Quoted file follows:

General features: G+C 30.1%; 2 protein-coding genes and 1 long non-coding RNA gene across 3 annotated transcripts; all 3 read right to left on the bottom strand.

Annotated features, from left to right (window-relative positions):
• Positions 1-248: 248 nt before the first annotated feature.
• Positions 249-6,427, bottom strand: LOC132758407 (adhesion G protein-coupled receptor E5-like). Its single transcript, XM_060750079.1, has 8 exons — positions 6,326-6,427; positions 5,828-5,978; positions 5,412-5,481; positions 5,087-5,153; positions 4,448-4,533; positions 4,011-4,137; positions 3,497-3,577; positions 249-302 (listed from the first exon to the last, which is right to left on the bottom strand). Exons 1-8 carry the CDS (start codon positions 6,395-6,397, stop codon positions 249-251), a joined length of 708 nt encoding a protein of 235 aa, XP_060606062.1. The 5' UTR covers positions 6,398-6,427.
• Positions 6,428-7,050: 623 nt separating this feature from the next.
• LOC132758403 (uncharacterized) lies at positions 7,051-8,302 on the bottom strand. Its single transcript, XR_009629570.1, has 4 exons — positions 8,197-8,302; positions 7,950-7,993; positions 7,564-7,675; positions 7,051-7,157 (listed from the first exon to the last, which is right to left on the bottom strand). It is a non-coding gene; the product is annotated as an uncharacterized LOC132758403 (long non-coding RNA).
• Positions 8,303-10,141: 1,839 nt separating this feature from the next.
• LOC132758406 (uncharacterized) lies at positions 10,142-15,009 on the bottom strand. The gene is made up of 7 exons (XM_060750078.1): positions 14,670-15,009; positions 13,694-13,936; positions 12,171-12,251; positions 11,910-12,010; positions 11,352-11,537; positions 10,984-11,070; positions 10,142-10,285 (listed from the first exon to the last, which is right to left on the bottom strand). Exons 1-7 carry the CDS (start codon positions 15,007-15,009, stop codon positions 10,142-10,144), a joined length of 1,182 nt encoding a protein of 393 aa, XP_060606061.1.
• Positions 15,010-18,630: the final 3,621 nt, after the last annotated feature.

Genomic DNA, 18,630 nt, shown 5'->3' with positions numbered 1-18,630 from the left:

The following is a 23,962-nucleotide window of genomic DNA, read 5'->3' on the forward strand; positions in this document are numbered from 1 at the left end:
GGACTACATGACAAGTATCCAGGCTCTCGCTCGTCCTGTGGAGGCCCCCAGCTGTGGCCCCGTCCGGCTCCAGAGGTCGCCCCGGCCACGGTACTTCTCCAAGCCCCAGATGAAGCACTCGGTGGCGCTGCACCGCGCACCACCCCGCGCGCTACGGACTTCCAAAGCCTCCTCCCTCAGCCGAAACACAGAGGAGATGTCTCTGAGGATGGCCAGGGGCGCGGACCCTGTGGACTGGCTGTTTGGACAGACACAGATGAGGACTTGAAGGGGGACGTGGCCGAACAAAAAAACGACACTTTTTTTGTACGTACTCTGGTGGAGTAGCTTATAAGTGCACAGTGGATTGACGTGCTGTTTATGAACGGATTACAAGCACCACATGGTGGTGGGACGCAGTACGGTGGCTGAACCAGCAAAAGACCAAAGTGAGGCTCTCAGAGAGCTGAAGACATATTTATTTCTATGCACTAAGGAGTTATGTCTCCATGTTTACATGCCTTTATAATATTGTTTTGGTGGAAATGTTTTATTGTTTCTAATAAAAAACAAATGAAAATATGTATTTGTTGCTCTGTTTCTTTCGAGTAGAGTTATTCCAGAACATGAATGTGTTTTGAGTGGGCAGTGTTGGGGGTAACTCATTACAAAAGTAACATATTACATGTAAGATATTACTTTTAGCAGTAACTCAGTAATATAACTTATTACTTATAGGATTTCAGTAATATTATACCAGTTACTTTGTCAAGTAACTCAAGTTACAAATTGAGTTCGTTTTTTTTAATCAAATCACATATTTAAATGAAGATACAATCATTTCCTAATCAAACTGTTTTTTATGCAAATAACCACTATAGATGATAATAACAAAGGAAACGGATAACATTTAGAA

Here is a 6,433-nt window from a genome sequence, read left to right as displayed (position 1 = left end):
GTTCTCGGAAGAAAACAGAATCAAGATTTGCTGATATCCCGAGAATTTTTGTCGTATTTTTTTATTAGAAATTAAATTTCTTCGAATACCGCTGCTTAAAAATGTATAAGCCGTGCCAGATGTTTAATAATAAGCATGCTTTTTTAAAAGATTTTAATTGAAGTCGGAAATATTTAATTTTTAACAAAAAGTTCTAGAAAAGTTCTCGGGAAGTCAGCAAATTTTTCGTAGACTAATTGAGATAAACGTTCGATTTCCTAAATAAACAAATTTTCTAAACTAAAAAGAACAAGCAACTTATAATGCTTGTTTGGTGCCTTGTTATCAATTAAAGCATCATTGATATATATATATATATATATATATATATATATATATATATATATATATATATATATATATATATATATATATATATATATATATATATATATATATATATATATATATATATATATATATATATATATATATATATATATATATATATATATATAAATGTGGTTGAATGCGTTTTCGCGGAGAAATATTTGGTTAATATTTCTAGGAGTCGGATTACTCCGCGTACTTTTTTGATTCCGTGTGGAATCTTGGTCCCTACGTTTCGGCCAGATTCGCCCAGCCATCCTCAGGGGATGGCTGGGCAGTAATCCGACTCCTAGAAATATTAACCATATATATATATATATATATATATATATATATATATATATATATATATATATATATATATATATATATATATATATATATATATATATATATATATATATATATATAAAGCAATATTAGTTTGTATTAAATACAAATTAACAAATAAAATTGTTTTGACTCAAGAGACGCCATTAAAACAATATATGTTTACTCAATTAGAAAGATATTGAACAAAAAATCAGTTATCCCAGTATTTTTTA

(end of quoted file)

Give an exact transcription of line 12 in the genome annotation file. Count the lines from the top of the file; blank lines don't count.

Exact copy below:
GGACTACATGACAAGTATCCAGGCTCTCGCTCGTCCTGTGGAGGCCCCCAGCTGTGGCCCCGTCCGGCTCCAGAGGTCGCCCCGGCCACGGTACTTCTCCAAGCCCCAGATGAAGCACTCGGTGGCGCTGCACCGCGCACCACCCCGCGCGCTACGGACTTCCAAAGCCTCCTCCCTCAGCCGAAACACAGAGGAGATGTCTCTGAGGATGGCCAGGGGCGCGGACCCTGTGGACTGGCTGTTTGGACAGACACAGATGAGGACTTGAAGGGGGACGTGGCCGAACAAAAAAACGACACTTTTTTTGTACGTACTCTGGTGGAGTAGCTTATAAGTGCACAGTGGATTGACGTGCTGTTTATGAACGGATTACAAGCACCACATGGTGGTGGGACGCAGTACGGTGGCTGAACCAGCAAAAGACCAAAGTGAGGCTCTCAGAGAGCTGAAGACATATTTATTTCTATGCACTAAGGAGTTATGTCTCCATGTTTACATGCCTTTATAATATTGTTTTGGTGGAAATGTTTTATTGTTTCTAATAAAAAACAAATGAAAATATGTATTTGTTGCTCTGTTTCTTTCGAGTAGAGTTATTCCAGAACATGAATGTGTTTTGAGTGGGCAGTGTTGGGGGTAACTCATTACAAAAGTAACATATTACATGTAAGATATTACTTTTAGCAGTAACTCAGTAATATAACTTATTACTTATAGGATTTCAGTAATATTATACCAGTTACTTTGTCAAGTAACTCAAGTTACAAATTGAGTTCGTTTTTTTTAATCAAATCACATATTTAAATGAAGATACAATCATTTCCTAATCAAACTGTTTTTTATGCAAATAACCACTATAGATGATAATAACAAAGGAAACGGATAACATTTAGAA